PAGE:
On the morning of July 3rd, Rorty’s command was moved to a point about 250 yards south of the now famous “copse of trees” believed by most to be the focal point of General Robert E. Lee’s assault known as Pickett’s Charge. During the artillery barrage that preceded the infantry advance, Rorty advanced his guns to the stone wall in front of his position, and returned fire. His command began to suffer casualties, and Rorty moved from gun to gun, issuing orders and encouragement. Eventually three of his four rifles were out of action, and Rorty himself stripped down to his shirtsleeves, grabbed a sponge staff, and joined the crew of his last gun. The Captain called for help from the nearby 19th Massachusetts Infantry, and received about 20 men in reply. Then, the Confederate infantry moved out from the tree line to the west.

Rorty’s lone gun continued to fire on the advancing rebels, until the men of Brigadier General James Kemper’s brigade came past the barn of the Codori farm and into canister range. Some time before the advance petered out at the stone wall, Capt. James McKay Rorty was dead, killed instantly by a shot to the head or heart. Nine more of his command lay dead; another eight were wounded.

Two weeks after the battle, Rorty’s brother Richard gathered his remains from where he had been buried on the field and returned them to New York. He was reinterred in Calvary Cemetery on July 19, 1863.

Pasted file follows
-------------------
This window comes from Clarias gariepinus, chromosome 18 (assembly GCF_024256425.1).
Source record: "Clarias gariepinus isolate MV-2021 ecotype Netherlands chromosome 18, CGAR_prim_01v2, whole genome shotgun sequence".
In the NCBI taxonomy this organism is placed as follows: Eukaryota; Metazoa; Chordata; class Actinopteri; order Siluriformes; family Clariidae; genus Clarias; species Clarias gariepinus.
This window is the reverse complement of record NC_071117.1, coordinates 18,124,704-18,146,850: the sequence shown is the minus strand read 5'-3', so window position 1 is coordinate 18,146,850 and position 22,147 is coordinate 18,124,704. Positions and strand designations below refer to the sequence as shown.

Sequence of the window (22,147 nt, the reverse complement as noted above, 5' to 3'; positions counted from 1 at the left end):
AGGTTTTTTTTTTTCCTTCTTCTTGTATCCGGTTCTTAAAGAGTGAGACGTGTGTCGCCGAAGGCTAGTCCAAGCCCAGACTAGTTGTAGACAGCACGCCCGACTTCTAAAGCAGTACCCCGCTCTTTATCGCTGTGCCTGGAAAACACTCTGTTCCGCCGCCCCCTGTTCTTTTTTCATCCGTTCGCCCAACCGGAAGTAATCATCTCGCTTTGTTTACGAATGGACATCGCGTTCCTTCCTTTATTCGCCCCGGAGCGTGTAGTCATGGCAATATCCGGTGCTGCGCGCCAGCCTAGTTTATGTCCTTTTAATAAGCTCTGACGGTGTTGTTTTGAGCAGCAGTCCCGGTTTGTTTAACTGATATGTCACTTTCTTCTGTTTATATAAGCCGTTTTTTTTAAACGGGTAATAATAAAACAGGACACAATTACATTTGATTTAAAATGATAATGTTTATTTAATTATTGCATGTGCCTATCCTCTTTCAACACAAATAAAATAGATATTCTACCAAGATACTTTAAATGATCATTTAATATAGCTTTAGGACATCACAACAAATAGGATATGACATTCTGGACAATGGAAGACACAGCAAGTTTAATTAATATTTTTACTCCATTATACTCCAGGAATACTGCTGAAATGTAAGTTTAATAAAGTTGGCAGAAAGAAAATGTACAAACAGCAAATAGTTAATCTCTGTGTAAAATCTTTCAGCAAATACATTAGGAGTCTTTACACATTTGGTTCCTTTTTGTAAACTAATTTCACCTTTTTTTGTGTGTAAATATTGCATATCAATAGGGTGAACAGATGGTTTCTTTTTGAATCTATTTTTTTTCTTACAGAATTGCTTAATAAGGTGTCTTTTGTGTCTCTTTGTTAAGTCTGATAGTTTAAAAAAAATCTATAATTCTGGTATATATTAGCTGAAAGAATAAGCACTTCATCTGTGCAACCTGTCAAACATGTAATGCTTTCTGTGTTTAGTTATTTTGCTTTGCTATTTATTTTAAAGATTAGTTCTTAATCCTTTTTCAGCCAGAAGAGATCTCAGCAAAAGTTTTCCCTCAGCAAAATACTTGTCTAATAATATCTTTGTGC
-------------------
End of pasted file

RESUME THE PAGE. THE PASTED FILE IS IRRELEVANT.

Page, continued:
6016383_1113996429586016383_1399684971Rorty’s grave in Calvary Cemetery, Woodside, New York, from FindAgrave

 





Preview: Ayers, “The Thin Light of Freedom”

1 12 2017

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The Thin Light of Freedom: The Civil War and Emancipation in the Heart of America is Edward Ayers’s follow-up or companion to 2003’s In the Presence of Mine Enemies. Both works benefit from and are in part a product of Ayers’s groundbreaking Valley of the Shadow project (watch a video presentation of it here).

The Thin Light of Freedom follows the story of the people of The Great Valley, basically that area of Virginia and Pennsylvania comprising the Shenandoah and Cumberland valleys, through the latter stages of the Civil War and Reconstruction to Virginia’s return to statehood in 1870.

The focus here is not just on military voices but on those of the people of the area, who lived through the war and its privations and the social upheaval attendant to emancipation. Diarists and letter writers north and south are featured, with a heavy reliance on manuscript sources. Follow all the links I’ve given you above and you’ll get an idea of the extent.

You get:

  • 501 pages of text in 11 chapters plus prologue and epilogue, starting with “The Great Invasion” of 1863 and ending up in 1902 (though we go from 1868 to 1902 in one chapter)
  • 25 maps and illustrations
  • No bibliography but rather “A Note on the Documentation”
  • 45 pages of end notes
  • A full index

It’s a big honkin’ book.

Edward L. Ayers is Tucker-Boatwright Professor of the Humanities and president emeritus at the University of Richmond